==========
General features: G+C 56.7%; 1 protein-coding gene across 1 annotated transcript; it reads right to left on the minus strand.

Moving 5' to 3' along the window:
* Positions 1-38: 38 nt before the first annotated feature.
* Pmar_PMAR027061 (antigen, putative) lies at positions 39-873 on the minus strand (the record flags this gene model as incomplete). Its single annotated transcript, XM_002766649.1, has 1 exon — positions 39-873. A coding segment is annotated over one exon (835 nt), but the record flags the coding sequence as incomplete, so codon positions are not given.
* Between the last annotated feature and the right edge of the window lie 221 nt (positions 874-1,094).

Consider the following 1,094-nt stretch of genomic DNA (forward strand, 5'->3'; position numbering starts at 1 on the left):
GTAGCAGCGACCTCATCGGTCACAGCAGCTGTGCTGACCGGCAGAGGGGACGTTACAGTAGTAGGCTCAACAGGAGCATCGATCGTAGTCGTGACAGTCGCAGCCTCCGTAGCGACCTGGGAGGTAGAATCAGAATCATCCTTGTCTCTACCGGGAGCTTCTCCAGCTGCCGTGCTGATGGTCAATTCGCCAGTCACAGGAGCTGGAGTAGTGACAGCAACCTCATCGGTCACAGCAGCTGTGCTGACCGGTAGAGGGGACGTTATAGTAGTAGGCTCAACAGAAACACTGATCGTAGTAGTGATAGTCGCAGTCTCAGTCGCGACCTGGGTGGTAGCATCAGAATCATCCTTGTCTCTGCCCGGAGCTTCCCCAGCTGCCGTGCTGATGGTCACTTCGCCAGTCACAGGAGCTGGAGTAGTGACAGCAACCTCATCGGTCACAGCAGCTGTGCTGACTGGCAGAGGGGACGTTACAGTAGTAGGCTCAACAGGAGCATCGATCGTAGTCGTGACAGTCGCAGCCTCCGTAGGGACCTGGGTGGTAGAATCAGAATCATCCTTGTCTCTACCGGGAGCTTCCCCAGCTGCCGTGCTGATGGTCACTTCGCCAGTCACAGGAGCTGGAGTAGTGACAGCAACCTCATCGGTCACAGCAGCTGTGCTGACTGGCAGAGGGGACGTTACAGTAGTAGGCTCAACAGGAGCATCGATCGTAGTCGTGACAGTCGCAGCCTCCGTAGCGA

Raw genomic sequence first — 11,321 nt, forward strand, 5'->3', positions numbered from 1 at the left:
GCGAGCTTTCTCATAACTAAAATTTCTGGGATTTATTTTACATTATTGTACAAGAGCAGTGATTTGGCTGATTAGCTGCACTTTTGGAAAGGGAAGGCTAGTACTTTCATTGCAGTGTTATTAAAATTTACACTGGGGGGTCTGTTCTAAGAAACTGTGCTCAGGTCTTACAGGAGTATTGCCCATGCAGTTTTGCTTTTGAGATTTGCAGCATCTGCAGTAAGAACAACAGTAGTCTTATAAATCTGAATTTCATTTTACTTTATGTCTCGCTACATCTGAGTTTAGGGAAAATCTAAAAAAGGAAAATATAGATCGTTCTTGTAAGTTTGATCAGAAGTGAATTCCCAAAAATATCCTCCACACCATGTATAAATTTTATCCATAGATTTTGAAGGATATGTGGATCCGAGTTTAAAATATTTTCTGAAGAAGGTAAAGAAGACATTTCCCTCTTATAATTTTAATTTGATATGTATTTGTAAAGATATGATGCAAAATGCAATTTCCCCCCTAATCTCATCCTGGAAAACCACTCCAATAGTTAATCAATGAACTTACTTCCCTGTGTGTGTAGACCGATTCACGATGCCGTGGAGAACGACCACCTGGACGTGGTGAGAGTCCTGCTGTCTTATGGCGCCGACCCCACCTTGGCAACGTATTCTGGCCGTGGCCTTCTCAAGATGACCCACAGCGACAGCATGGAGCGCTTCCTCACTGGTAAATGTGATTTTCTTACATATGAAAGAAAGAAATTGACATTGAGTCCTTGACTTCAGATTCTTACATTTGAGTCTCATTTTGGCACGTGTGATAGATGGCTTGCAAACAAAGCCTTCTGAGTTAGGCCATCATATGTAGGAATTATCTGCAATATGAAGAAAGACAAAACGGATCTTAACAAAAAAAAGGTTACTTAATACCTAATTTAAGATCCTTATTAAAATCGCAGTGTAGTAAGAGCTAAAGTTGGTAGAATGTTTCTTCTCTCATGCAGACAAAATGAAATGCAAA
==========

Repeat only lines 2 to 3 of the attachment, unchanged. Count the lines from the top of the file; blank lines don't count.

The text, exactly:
Moving 5' to 3' along the window:
* Positions 1-38: 38 nt before the first annotated feature.